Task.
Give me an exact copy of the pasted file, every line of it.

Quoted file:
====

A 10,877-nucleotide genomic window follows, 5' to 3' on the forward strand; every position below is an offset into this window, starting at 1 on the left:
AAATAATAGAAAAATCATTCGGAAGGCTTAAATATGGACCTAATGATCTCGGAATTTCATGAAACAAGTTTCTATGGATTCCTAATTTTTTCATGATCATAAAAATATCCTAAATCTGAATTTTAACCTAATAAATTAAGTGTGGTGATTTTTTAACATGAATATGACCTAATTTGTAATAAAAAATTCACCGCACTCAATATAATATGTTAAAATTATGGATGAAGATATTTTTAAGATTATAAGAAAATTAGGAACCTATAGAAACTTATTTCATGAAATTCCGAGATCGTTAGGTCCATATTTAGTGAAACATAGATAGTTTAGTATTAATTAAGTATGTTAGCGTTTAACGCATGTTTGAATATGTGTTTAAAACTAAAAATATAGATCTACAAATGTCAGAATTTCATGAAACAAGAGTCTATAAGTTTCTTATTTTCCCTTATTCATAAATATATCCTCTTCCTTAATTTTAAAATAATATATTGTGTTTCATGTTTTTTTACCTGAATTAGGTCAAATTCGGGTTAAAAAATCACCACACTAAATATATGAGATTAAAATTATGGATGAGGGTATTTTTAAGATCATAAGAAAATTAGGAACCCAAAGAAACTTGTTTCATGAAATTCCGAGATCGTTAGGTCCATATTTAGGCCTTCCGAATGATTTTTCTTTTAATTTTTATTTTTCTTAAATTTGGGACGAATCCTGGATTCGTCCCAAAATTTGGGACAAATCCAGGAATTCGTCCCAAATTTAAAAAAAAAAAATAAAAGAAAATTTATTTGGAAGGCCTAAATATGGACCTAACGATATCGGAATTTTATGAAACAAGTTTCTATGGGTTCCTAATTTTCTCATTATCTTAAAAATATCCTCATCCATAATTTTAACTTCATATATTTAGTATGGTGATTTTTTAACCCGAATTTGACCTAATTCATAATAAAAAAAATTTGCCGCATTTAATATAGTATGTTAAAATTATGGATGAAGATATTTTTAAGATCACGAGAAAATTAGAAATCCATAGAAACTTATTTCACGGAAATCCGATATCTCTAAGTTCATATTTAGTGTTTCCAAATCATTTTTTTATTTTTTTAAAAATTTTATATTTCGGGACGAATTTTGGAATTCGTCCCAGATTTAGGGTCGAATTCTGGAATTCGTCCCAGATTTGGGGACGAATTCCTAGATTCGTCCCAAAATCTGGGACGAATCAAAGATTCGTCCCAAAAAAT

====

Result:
A 10,877-nucleotide genomic window follows, 5' to 3' on the forward strand; every position below is an offset into this window, starting at 1 on the left:
AAATAATAGAAAAATCATTCGGAAGGCTTAAATATGGACCTAATGATCTCGGAATTTCATGAAACAAGTTTCTATGGATTCCTAATTTTTTCATGATCATAAAAATATCCTAAATCTGAATTTTAACCTAATAAATTAAGTGTGGTGATTTTTTAACATGAATATGACCTAATTTGTAATAAAAAATTCACCGCACTCAATATAATATGTTAAAATTATGGATGAAGATATTTTTAAGATTATAAGAAAATTAGGAACCTATAGAAACTTATTTCATGAAATTCCGAGATCGTTAGGTCCATATTTAGTGAAACATAGATAGTTTAGTATTAATTAAGTATGTTAGCGTTTAACGCATGTTTGAATATGTGTTTAAAACTAAAAATATAGATCTACAAATGTCAGAATTTCATGAAACAAGAGTCTATAAGTTTCTTATTTTCCCTTATTCATAAATATATCCTCTTCCTTAATTTTAAAATAATATATTGTGTTTCATGTTTTTTTACCTGAATTAGGTCAAATTCGGGTTAAAAAATCACCACACTAAATATATGAGATTAAAATTATGGATGAGGGTATTTTTAAGATCATAAGAAAATTAGGAACCCAAAGAAACTTGTTTCATGAAATTCCGAGATCGTTAGGTCCATATTTAGGCCTTCCGAATGATTTTTCTTTTAATTTTTATTTTTCTTAAATTTGGGACGAATCCTGGATTCGTCCCAAAATTTGGGACAAATCCAGGAATTCGTCCCAAATTTAAAAAAAAAAAATAAAAGAAAATTTATTTGGAAGGCCTAAATATGGACCTAACGATATCGGAATTTTATGAAACAAGTTTCTATGGGTTCCTAATTTTCTCATTATCTTAAAAATATCCTCATCCATAATTTTAACTTCATATATTTAGTATGGTGATTTTTTAACCCGAATTTGACCTAATTCATAATAAAAAAAATTTGCCGCATTTAATATAGTATGTTAAAATTATGGATGAAGATATTTTTAAGATCACGAGAAAATTAGAAATCCATAGAAACTTATTTCACGGAAATCCGATATCTCTAAGTTCATATTTAGTGTTTCCAAATCATTTTTTTATTTTTTTAAAAATTTTATATTTCGGGACGAATTTTGGAATTCGTCCCAGATTTAGGGTCGAATTCTGGAATTCGTCCCAGATTTGGGGACGAATTCCTAGATTCGTCCCAAAATCTGGGACGAATCAAAGATTCGTCCCAAAAAAT